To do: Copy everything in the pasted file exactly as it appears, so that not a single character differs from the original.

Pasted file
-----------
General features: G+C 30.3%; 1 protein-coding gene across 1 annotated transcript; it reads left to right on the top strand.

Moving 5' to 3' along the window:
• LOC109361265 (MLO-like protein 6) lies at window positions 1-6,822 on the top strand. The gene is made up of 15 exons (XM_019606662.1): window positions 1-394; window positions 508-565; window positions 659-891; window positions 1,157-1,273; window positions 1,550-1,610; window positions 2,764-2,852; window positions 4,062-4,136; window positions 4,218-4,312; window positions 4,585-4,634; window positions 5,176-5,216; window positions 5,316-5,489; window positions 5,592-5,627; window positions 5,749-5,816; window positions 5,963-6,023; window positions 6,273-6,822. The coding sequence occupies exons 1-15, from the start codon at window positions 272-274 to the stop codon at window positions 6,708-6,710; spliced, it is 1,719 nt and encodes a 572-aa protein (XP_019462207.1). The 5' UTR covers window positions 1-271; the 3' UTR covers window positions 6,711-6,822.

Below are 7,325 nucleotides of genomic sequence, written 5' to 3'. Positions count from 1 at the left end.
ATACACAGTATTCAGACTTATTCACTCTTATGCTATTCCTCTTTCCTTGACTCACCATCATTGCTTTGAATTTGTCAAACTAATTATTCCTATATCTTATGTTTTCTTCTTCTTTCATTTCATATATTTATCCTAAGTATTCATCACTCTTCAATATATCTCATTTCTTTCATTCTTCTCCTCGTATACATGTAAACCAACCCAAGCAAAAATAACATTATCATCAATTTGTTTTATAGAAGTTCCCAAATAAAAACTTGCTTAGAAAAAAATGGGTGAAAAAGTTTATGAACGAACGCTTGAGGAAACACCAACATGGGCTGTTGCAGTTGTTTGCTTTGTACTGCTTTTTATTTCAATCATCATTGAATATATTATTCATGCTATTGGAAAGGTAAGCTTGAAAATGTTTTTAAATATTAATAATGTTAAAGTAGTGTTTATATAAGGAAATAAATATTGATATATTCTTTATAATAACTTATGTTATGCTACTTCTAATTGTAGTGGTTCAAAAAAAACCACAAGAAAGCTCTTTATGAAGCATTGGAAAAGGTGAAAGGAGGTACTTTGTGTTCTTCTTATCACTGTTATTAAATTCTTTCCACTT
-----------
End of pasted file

General features: G+C 30.3%; 1 protein-coding gene across 1 annotated transcript; it reads left to right on the top strand.

Moving 5' to 3' along the window:
• LOC109361265 (MLO-like protein 6) lies at window positions 1-6,822 on the top strand. The gene is made up of 15 exons (XM_019606662.1): window positions 1-394; window positions 508-565; window positions 659-891; window positions 1,157-1,273; window positions 1,550-1,610; window positions 2,764-2,852; window positions 4,062-4,136; window positions 4,218-4,312; window positions 4,585-4,634; window positions 5,176-5,216; window positions 5,316-5,489; window positions 5,592-5,627; window positions 5,749-5,816; window positions 5,963-6,023; window positions 6,273-6,822. The coding sequence occupies exons 1-15, from the start codon at window positions 272-274 to the stop codon at window positions 6,708-6,710; spliced, it is 1,719 nt and encodes a 572-aa protein (XP_019462207.1). The 5' UTR covers window positions 1-271; the 3' UTR covers window positions 6,711-6,822.

Below are 7,325 nucleotides of genomic sequence, written 5' to 3'. Positions count from 1 at the left end.
ATACACAGTATTCAGACTTATTCACTCTTATGCTATTCCTCTTTCCTTGACTCACCATCATTGCTTTGAATTTGTCAAACTAATTATTCCTATATCTTATGTTTTCTTCTTCTTTCATTTCATATATTTATCCTAAGTATTCATCACTCTTCAATATATCTCATTTCTTTCATTCTTCTCCTCGTATACATGTAAACCAACCCAAGCAAAAATAACATTATCATCAATTTGTTTTATAGAAGTTCCCAAATAAAAACTTGCTTAGAAAAAAATGGGTGAAAAAGTTTATGAACGAACGCTTGAGGAAACACCAACATGGGCTGTTGCAGTTGTTTGCTTTGTACTGCTTTTTATTTCAATCATCATTGAATATATTATTCATGCTATTGGAAAGGTAAGCTTGAAAATGTTTTTAAATATTAATAATGTTAAAGTAGTGTTTATATAAGGAAATAAATATTGATATATTCTTTATAATAACTTATGTTATGCTACTTCTAATTGTAGTGGTTCAAAAAAAACCACAAGAAAGCTCTTTATGAAGCATTGGAAAAGGTGAAAGGAGGTACTTTGTGTTCTTCTTATCACTGTTATTAAATTCTTTCCACTT